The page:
South Australia's big battery is being expanded by 50 per cent to help the state's electricity network transition to more renewable power sources.
The project will receive $50 million from the federal government’s green bank, $8 million from the Australian Renewable Energy Agency and $3 million from the SA government.
The Hornsdale Power Reserve – already the world’s biggest battery – was built by Tesla and is owned by Neoen Australia.
The expansion will increase the battery’s size from 100 megawatts to 150 megawatts.
Clean Energy Finance Corporation CEO Ian Learmonth says grid-scale batteries will be a critical part of the next wave of investment to help support the changing electricity network.
The Hornsdale Power Reserve has helped improve energy reliability in SA, reduce costs and integrate renewable sources into the grid.
“It is an exciting model that can be extended across the grid to strengthen reliability and maximise the benefits of renewable energy,” Mr Learmonth said on Tuesday.
“By delivering the first project financing of a stand-alone NEM-connected battery in the Australian market, our goal is to demonstrate the market potential of grid technologies for other investors and developers.”
Federal Energy Minister Angus Taylor says making the battery bigger will help it respond quicker when there’s risk of blackouts.
Mr Taylor is meeting with his state and territory counterparts this Friday, where he will seek agreement on stronger energy reliability standards.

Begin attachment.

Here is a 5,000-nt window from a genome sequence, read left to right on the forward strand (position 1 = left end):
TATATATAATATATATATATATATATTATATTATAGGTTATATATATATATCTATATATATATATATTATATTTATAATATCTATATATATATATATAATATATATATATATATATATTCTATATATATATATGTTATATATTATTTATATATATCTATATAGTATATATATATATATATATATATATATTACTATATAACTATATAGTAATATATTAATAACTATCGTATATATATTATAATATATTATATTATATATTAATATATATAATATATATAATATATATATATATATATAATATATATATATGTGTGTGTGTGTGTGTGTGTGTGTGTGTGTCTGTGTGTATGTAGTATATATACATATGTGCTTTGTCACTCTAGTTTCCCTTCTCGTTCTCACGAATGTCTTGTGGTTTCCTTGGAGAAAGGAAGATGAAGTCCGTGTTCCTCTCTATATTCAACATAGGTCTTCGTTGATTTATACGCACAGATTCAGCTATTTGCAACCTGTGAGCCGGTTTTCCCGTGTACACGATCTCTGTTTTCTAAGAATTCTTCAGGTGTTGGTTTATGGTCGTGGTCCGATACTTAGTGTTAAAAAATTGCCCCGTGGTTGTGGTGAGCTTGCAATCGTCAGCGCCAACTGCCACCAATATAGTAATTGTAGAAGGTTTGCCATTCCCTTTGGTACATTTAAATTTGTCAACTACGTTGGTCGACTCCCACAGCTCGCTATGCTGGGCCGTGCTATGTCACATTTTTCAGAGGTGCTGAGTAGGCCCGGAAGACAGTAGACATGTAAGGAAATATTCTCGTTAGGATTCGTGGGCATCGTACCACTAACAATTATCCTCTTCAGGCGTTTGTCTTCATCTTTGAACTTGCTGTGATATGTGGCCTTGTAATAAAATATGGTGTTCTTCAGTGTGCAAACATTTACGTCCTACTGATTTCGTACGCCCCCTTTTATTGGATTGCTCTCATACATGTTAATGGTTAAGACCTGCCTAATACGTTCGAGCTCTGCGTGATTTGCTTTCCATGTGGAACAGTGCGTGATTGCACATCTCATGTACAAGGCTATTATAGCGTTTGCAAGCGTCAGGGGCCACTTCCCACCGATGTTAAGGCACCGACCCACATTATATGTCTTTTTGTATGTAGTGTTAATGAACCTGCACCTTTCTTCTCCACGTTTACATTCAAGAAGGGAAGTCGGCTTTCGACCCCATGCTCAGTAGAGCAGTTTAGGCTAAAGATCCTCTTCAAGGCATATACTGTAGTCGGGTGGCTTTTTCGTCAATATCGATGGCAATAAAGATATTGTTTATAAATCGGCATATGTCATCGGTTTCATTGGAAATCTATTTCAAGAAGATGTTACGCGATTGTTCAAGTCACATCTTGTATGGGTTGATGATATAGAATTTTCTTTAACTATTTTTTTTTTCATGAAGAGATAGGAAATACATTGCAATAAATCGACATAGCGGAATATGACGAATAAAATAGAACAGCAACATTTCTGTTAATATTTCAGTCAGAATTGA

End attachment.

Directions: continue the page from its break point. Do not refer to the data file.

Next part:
The minister has already put a reliability obligation on energy retailers, ensuring they guarantee supply for customers three years ahead of time.
Mr Taylor is particularly focused on Victoria’s Labor state government over its ban on onshore gas drilling, which is expected to be a contentious topic at Friday’s meeting.
Victoria wants the federal government to prioritise KerangLink, which would connect Melbourne with Snowy 2.0.
Meanwhile, Resources Minister Matt Canavan is in the United States to see how the two nations can support each other by supplying minerals.
The US has pinpointed 35 minerals critical to its economy, and Senator Canavan says Australian can supply 14 of them in a “very strong way”.
Geoscience Australia and the United States Geological Survey have on Tuesday inked an agreement to lock in a minerals partnership.